Porn. Let’s Talk About It.

Porn. It’s out there and it’s coming for your kids! I’m totally kidding…well somewhat. The reality is that porn IS out there. Porn is easily accessible online and there is no shortage of it.  A simple search on the internet will allow you to find things you may be curious about and much more. Another reality is that porn isn’t some monster that is coming after your kids lurking in every corner of the internet waiting to expose itself to them. There is a lot to talk about when it comes to pornography and my hope is to talk about some of the issues and concerns we might have about it.

Before we get going, here are some stats about teens and pornography.

Infographic provided by Covenanteyes.com

Infographic provided by Covenanteyes.com

I think we need to address the difference between situations where kids are actively seek pornography out of curiosity, entertainment or satisfaction and kids who might come across it by accidentally searching something that brings them to see something they weren’t intending on seeing. These are two completely different situations and need to be address differently with each child. For the children who are actually searching out of curiosity or for other reasons we need to understand that it is natural for boys and girls to be curious about sex and body parts. Jeff Hay discovered his son had found pictures of naked women online and was taken aback before realizing that he was once a curious boy who used the Sears catalogue to look at the women’s bra section to satisfy his curiosity.

When I tired of Star Wars figurines, Atari games, and Hot Wheels, I would then look both ways for parents, then my nimble fingers would find the women’s bras section. I can’t be the only one to have done that…gosh, I feel so vulnerable right now.

The only difference from when he was a kid and now is that the medium has changed. Kids no longer have to find a hidden Playboy or search through the catalogues to find pictures. They can do a simple search and have all the images they want. Jeff provides some good advice on how to deal with the situations and like many others the advice is to not “freak out”. We need to be able to have open conversations with our kids about this. We can still give consequences, but we have to talk about our kids about pornography and why they are actively searching for it. Talking to your kids about pornography should happen at a young age and should involve discussing the messages that can be sent in different media including commercials and tv shows. I think it’s important for kids to understand the difference between fantasy and reality when it comes to porn. We need to teach them about healthy sexual relationships and expectations.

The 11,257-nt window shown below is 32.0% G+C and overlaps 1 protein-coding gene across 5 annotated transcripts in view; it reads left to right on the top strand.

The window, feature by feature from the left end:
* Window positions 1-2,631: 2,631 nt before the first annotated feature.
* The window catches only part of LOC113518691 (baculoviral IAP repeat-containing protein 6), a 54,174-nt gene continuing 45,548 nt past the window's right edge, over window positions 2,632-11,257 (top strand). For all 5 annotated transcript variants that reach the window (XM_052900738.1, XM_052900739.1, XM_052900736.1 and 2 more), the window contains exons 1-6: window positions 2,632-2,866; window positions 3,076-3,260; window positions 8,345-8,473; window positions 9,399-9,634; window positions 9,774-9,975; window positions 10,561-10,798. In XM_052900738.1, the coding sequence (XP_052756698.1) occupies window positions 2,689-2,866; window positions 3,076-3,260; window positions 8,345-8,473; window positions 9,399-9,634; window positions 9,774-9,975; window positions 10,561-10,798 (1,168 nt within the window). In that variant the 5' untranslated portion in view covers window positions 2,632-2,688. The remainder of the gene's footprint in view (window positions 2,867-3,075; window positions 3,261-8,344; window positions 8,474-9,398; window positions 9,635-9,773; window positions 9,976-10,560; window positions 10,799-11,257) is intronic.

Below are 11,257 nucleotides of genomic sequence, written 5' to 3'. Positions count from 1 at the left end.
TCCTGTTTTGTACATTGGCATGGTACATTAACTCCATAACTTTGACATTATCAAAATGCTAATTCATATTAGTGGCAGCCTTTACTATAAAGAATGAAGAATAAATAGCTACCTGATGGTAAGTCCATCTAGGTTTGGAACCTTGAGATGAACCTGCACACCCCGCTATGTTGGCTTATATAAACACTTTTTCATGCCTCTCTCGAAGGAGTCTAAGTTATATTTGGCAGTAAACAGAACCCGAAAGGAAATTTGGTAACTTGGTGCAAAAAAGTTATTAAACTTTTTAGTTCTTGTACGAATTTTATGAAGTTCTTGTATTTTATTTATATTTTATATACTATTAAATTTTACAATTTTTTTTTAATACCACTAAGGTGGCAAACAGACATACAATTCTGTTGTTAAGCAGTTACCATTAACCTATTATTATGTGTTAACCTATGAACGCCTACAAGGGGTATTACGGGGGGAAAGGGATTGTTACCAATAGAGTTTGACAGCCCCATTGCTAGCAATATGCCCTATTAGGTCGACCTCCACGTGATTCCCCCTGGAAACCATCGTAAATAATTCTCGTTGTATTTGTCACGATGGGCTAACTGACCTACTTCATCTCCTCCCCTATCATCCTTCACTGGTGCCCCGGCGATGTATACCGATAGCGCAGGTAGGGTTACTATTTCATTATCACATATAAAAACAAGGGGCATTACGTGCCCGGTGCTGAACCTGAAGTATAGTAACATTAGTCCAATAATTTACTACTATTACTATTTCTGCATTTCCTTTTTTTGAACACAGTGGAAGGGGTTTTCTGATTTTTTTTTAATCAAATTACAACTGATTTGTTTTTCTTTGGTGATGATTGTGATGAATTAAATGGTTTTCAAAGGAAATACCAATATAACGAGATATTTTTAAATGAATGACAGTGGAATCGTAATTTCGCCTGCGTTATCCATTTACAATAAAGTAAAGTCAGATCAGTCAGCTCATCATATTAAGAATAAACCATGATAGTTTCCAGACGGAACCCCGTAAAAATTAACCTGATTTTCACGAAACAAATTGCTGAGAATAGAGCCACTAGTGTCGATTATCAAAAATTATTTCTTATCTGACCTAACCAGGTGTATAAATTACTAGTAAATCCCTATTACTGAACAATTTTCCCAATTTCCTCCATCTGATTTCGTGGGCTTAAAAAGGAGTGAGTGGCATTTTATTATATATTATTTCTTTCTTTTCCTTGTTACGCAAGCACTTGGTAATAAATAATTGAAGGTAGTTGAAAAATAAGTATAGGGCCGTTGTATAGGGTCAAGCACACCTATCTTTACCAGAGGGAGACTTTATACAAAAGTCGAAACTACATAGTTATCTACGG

Ontario is taking a step forward with a new sex ed curriculum to help students cope with coming across inappropriate content online. As the article states, we know our students can easily access inappropriate content whether it be on purpose or not. Schools can set firewalls that will help prevent students from coming across anything inappropriate, but once students bring their own devices or access computers at home, anything can happen. It is important for us to teach students what to do and who to talk to when they see something that makes them uncomfortable. Students shouldn’t be left in the dark after seeing something for fear they will be in trouble. For some children, especially younger children seeing sexual images can be very confusing which is why we need to address the issues in an appropriate way.

Photo Credit: seansinnit via Compfight cc

Photo Credit: seansinnit via Compfight cc

There are a lot of great resources that can be helpful in having the pornography discussion with your students and kids. MediaSmarts has some really helpful information. You can also learn ways to prevent your kids from accessing porn on your computer.

I like that Ontario is taking a step in the right direction and think that more provinces including ours should jump on board. What do you think? When is to young to talk about porn? Is it ever to early to talk about? I think there are different conversations that can happen at different ages, but we must have these conversations to help our children develop healthy sexual habits, relationships and expectations.

Advertisements

2 thoughts on “Porn. Let’s Talk About It.

  1. I also enjoyed the article, and agree that Ontario is taking the right step in being proactive with students accessing porn. However, after reading the comments below it seems that lots of parents are outraged that this is happening. One comment reads: ” This is another example of the schools taking the raising of children Away from the parents. Between government and schools the parents have no power. It’s wrong and should not be accepted by parents. What have we allowed to happen to us?” Pretty Harsh…but I do think we need to address this issue as teachers but parents must be part of the process. What are your thoughts?

    Like

Leave a Reply

Fill in your details below or click an icon to log in:

WordPress.com Logo

You are commenting using your WordPress.com account. Log Out / Change )

Twitter picture

You are commenting using your Twitter account. Log Out / Change )

Facebook photo

You are commenting using your Facebook account. Log Out / Change )

Google+ photo

You are commenting using your Google+ account. Log Out / Change )

Connecting to %s